Buggy crashcase ends inplea deal


Sentencing expected next week

By Jim Painter - For the Sidney Daily News



SIDNEY – Steven E. Hunter, of Sidney, is now facing up to 27 years in prison for his actions that took the life of a Maplewood Amish woman as she rode in a buggy with her family.

On Friday, Hunter, 43, changed his plea on three counts in the vehicular death of Sarah Schwartz, 23, and injuries to three family members. He changed his plea during a final pretrial hearing in Shelby County Common Pleas Court.

Shackled in leg irons and handcuffs, Hunter stood alongside Shelby County Public Defender Andrew Venters. Hunter entered a no contest plea to one count of aggravated vehicular homicide, a first-degree felony, and one count of aggravated vehicular assault, a second-degree felony. He then entered a guilty plea to a count of not stopping after an accident, a second-degree felony.

It was noted Hunter was driving while impaired when the accident occurred.

Prosecutor Tim Sell informed Judge James Stevenson the state would drop two charges of aggravated vehicle assault, both second-degree felonies, in return for the pleas from Hunter.

Judge James Stevenson declared Hunter guilty of the amended charges and informed him that he could receive 27 years in prison and a $50,000 fine when sentenced. Stevenson ordered a presentence investigation and remanded Hunter back to the Shelby County Jail.

Sell told the Sidney Daily News he felt justice was served with the negotiations. He also reported the survivors of the crash made a possibly faith-based decision and chose not to participate in any aspect of the prosecution of Hunter.

Sell stated that Hunter caused the accident while intoxicated, under the influence of marijuana use, having a previous drunk driving conviction and driving without a valid license. The investigation also proved that, when Hunter discovered the woman dead, he fled the scene, first by attempting to drive his disabled vehicle from the crash site, then on foot.

Stevenson informed Hunter that mandatory rules apply to sentencing. He said Hunter’s driver’s license would be suspended for life, and he would have five years of community control once he is released from prison.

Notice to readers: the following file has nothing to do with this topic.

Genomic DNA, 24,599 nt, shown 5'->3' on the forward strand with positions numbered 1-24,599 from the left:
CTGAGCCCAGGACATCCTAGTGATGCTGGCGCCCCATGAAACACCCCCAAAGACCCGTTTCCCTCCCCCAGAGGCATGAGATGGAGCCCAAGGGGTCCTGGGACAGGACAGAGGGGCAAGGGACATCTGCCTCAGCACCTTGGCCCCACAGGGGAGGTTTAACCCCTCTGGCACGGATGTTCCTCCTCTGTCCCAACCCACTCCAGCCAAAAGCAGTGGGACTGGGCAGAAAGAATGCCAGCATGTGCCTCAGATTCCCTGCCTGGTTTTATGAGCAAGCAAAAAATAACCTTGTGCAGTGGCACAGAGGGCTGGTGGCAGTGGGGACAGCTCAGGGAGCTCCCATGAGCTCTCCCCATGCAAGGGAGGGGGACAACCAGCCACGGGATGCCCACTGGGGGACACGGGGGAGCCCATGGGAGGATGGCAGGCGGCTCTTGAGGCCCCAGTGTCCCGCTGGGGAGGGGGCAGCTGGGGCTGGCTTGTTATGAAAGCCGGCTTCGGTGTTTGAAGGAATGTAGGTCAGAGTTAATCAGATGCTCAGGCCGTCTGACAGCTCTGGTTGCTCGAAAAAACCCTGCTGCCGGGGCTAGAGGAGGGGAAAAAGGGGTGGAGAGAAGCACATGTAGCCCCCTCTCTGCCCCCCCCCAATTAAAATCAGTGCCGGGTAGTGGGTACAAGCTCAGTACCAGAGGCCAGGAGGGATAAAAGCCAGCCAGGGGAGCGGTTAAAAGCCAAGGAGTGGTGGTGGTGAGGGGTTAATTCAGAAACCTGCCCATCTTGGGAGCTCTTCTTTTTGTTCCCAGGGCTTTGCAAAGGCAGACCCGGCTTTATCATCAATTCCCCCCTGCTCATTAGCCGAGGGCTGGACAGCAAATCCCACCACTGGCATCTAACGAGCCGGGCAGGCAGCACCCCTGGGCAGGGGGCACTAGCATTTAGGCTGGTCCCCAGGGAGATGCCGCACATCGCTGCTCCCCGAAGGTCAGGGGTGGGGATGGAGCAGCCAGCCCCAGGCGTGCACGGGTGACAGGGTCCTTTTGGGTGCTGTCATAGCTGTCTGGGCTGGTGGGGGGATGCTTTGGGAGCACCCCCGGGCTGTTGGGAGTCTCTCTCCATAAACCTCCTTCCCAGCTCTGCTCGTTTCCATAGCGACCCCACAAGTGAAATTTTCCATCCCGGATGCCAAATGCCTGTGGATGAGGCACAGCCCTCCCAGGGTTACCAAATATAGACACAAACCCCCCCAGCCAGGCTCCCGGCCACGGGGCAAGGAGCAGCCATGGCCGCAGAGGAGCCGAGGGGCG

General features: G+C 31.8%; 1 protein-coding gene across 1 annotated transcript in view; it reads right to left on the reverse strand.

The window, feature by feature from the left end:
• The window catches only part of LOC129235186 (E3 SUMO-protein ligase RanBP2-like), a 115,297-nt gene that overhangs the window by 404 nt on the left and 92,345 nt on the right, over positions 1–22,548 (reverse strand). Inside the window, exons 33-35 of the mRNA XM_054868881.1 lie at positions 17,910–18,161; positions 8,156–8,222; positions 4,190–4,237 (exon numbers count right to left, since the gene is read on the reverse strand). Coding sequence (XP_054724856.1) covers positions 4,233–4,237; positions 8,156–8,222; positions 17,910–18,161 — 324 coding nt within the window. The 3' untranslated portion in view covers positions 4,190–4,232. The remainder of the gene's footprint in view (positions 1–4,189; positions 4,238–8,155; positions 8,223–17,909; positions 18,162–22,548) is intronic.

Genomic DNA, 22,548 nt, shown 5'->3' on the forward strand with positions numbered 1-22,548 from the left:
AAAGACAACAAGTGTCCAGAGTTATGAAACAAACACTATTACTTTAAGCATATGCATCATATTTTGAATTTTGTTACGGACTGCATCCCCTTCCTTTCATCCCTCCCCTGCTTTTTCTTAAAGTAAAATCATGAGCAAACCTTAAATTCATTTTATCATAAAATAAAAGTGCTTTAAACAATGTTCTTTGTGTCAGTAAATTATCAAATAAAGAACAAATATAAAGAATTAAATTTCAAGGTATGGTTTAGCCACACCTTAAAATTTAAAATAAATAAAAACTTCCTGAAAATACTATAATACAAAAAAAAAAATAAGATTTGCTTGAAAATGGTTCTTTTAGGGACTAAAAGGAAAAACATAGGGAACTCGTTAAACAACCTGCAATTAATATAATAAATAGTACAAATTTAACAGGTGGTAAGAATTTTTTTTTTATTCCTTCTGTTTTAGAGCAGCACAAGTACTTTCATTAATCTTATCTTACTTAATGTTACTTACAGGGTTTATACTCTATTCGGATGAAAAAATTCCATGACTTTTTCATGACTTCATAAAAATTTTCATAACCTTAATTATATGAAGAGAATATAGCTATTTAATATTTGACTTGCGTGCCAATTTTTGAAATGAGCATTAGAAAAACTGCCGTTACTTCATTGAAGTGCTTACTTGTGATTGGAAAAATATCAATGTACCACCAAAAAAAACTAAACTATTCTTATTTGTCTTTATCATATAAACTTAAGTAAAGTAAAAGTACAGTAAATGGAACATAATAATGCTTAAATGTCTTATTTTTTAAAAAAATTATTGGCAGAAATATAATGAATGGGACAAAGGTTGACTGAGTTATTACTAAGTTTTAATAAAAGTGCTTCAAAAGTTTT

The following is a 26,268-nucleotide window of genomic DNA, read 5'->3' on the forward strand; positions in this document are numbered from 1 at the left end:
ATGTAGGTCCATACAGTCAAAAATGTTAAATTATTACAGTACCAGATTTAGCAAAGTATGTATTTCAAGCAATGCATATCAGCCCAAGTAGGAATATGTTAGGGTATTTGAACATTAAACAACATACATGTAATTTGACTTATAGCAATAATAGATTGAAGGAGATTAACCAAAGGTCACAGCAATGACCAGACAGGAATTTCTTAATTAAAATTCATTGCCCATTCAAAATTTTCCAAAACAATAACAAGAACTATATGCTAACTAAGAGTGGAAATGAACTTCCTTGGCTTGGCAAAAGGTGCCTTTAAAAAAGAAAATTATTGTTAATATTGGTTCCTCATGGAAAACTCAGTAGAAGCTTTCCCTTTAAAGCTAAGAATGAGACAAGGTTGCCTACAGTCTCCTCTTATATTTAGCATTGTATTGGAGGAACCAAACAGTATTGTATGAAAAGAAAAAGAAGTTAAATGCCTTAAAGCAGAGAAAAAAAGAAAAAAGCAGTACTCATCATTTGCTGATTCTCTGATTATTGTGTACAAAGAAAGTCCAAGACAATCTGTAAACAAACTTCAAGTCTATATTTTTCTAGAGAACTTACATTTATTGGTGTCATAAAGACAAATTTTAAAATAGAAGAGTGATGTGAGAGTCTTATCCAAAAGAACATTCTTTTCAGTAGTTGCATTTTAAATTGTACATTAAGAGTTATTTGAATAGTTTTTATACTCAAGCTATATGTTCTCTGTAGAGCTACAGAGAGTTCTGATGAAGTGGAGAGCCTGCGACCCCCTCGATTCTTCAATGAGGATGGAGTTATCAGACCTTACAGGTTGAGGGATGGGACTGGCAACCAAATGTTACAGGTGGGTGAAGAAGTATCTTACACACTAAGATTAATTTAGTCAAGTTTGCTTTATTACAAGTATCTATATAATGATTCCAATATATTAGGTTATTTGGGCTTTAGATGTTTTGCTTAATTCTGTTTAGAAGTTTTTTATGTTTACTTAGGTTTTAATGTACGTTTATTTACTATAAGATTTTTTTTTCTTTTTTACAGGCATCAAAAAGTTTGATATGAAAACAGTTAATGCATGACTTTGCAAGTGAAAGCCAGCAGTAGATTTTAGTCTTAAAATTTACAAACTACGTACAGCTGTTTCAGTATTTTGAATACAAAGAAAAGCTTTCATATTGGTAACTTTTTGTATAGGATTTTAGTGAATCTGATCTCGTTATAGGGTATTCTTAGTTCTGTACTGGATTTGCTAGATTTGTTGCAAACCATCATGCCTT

Hunter told the judge he has post-traumatic stress disorder and suffers from depression and anxiety. He also reported that he is currently on probation in Union County in a child support case.

On May 10, the Shelby County grand jury indicted Hunter on five felony charges regarding the incident. He was accused of being the driver of a truck that collided with a horse-drawn buggy along the 22000 block of state Route 47 at the Logan-Shelby County line.

At 8:40 p.m. that evening, the Logan County Sheriff’s Office received a call that a 1998 Chevrolet Suburban had struck a properly-lit buggy being used by an Amish family. Authorities reportedly found Sarah dead at the scene.

Her husband, Henry, 26, and their children, Elmer, 18 months, and Ester, four months, were injured. The children were taken by CareFlight to a Dayton hospital. Henry was first taken to Wilson Health, then transported to a Dayton hospital.

According to online court records, Logan County Sheriff’s Deputy Adam Wood found Sarah lying in the roadway, deceased among the debris, when he arrived at the scene. His report also indicates he found Henry lying face down in a ditch near Elmer. A bystander was holding Ester while seated in a ditch.

Wood indicated that once the family were receiving medical care, he began searching for the driver of the Suburban. Hunter had unsuccessfully tried to drive the Suburban out of the ditch.

The witness claims he spoke to the Hunter who allegedly told him authorities had already been contacted, so the witness didn’t need to do so. However, the driver was not at the scene of the accident.

Hunter was found in a nearby cornfield, running from authorities. Once taken into custody, he allegedly began yelling that someone had stolen his truck.

Deputies noted they found a strong odor of alcohol on Hunter. Shelby County Sheriff’s Deputy Frank Bleigh noted in his report that Hunter’s driver’s license was suspended due to two previous convictions for operating a motor vehicle while impaired within the past six years.

Sentencing expected next week

By Jim Painter

For the Sidney Daily News

The writer is a regular contributor to the Sidney Daily News.

The writer is a regular contributor to the Sidney Daily News.